The Bigsby vibrato may not be to everyone’s tastes – but we think it looks really good on all kinds of guitars. Here’s our list of Top 7 guitars with Bigsby, as played by famous guitarists. Which one is your favourite? There’s just something so cool about a Bigsby vibrato, doesn’t it? Well, not everyone will agree with this, […]
I guess I’m a typical guitarist. When I’m watching one of my favourite players I used to dream about one day being up there sharing the stage with one of my heroes. Well that dream came true for me a few years ago when I was invited up on stage by Tommy Emmanuel.
Have you ever watched your favorite guitarist and wondered how they got so fast? You may think you’ll never get there, but that’s not true. With guitar, just like anything else, you get out of it what you put into that. That’s the first and most important thing. But there are things you can do to help the process along and progress faster to the speed licks you’d like to be playing.
Although I’m very passionate about my music, my guitar playing and blues, I don’t in any way consider myself an expert on any of these topics. I’m always open to new artists and a lot of artists that have received high praise from other musicians I simply haven’t had the chance to listen to yet. This will explain to some why I had never listened to Roy Buchanan till recently.
When you talk about great authentic white blues guitar players, you are surely talking about some rarified company. The key word being authentic, and in my estimation authentic white blues guitar player means that when you listen to this person playing you think it’s a black man playing. Stevie Ray Vaughn a great blues guitar player always tried to get that real blues sound. When I saw Stevie Ray for the last time a few months before his death we spoke backstage at one of his shows and I told him “man you sounded like Albert King”, Stevie smiled and said that was the biggest compliment I could have ever given him. That is what we who strum the strings in the blues strive for, to sound like our idols, the great bluesmen. Johnny Winter did this as well as anyone, and proof of this is that he was accepted amongst the great bluesman as an equal, and shared the stage with many of them with great dignity and restraint.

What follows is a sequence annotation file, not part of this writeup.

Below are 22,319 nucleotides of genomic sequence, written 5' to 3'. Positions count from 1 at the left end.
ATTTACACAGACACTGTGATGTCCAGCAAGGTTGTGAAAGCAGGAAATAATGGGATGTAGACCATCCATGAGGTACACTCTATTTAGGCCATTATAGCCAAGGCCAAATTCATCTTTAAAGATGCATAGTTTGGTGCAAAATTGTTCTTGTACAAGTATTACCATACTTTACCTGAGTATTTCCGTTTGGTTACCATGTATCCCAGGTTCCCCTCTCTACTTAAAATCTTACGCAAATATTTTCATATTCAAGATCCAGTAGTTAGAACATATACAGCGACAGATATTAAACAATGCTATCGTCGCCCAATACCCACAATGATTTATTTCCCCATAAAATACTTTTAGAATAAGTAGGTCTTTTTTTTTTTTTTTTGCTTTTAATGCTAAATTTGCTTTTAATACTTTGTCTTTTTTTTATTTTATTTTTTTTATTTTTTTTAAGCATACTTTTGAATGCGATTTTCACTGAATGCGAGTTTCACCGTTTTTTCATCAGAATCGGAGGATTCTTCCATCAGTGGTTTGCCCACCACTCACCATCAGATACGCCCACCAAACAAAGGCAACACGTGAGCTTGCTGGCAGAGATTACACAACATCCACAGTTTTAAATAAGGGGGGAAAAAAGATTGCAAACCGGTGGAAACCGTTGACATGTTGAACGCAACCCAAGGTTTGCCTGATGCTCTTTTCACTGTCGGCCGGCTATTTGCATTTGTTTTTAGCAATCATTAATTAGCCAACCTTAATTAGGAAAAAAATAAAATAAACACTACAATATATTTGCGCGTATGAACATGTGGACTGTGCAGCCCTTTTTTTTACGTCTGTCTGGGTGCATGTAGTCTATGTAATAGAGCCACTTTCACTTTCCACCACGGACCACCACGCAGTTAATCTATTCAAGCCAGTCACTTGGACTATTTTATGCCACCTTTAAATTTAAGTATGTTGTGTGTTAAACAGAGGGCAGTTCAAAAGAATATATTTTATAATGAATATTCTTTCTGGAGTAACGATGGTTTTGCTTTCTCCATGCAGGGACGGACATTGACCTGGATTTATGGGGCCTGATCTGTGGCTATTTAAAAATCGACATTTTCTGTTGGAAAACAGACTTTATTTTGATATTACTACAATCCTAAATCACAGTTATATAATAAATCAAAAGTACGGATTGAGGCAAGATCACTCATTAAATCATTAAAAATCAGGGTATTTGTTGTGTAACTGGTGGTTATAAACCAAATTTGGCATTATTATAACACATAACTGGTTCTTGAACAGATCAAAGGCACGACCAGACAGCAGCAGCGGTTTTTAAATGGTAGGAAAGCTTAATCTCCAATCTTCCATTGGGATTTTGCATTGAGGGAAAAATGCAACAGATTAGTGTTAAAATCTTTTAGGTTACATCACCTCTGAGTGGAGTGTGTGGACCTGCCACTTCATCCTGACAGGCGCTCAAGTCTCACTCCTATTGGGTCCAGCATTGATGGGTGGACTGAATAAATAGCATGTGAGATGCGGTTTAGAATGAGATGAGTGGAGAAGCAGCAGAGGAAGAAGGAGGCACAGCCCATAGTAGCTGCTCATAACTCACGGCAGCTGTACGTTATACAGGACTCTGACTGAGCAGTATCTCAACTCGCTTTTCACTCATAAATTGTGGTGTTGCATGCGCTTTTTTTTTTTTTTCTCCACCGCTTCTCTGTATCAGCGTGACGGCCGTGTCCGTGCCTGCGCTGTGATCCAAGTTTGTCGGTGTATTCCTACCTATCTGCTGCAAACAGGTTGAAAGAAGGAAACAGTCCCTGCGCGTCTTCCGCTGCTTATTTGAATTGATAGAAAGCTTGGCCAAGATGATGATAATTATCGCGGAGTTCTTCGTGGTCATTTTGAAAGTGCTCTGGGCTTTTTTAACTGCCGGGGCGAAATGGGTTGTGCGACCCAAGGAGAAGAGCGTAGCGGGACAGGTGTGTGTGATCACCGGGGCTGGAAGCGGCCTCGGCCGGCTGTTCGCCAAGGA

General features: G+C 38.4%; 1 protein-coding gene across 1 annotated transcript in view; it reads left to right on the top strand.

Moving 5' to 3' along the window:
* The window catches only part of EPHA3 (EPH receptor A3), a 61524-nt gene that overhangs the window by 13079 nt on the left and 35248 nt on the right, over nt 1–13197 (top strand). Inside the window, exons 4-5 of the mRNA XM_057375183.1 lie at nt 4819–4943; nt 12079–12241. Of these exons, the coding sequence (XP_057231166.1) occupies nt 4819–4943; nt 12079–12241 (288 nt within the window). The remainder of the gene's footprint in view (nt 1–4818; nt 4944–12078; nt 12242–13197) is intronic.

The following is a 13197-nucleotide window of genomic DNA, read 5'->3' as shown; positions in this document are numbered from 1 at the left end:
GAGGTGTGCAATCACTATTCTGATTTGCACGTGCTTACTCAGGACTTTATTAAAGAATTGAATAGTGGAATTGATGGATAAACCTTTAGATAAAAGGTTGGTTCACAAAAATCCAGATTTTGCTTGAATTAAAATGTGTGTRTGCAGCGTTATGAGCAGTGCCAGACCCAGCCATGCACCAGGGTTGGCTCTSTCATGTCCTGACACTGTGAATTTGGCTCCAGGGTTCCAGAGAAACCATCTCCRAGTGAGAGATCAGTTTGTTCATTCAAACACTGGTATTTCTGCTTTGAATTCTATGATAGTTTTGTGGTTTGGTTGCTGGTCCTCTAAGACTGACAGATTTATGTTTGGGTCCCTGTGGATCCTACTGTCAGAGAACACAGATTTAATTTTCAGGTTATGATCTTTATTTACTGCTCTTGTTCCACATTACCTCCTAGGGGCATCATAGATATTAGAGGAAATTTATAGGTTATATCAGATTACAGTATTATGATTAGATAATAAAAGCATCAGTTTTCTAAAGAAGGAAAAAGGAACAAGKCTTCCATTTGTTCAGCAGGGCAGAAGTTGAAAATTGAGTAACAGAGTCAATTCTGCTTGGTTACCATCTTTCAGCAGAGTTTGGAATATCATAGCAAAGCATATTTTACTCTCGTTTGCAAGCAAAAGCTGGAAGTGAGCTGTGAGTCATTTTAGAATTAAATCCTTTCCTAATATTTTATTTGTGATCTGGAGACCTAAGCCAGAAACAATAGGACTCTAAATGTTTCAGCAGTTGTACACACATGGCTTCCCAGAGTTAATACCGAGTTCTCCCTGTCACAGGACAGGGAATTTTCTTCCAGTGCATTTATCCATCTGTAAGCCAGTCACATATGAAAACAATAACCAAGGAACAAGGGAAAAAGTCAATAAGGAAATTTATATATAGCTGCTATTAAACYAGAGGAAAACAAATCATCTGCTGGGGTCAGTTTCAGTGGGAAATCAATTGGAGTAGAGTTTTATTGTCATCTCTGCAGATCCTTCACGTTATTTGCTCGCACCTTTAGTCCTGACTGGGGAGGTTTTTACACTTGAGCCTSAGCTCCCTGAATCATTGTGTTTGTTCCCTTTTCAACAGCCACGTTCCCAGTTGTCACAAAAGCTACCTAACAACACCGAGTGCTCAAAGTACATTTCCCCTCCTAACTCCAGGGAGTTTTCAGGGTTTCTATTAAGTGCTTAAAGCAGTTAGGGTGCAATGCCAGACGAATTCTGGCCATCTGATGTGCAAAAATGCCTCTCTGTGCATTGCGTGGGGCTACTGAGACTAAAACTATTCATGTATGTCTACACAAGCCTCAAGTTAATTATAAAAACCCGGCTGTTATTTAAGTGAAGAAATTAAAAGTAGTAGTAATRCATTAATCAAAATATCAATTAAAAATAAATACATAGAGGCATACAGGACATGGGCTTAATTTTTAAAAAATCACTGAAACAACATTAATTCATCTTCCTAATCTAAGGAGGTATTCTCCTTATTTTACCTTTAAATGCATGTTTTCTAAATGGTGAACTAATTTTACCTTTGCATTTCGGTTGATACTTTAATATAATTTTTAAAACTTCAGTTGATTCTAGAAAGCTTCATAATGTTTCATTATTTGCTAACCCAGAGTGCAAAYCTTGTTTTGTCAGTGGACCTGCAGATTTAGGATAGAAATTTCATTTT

Hello to all out there in guitar dominion, this month’s column will I hope reveal some of the great secrets of some of our favorite guitar players as well as dispel some common misunderstandings. One of the greatest musicians of the 20th century was also a damn good guitar player, he stands alone as a composer, instrumentalist and satirist beyond compare. His name was Frank Zappa. Frank is still IMHO the most underrated musician in the rock and roll era.
Eddie Cochran was only 21 years old when he died in an auto accident while on tour in England on April 17th 1960. In his brief but illustrious career Eddie recorded some of the most influential early rock and roll, tunes like, Twenty Flight Rock, C’mon Everybody, Too Much Monkey Business, and Something Else, but Eddie’s Summertime Blues was a monster hit. Summertime Blues was also covered by Blue Cheer (a Billboard Top 40 hit) and the Who (Live at Leeds) but neither version could match the magic and originality of Eddie’s version.
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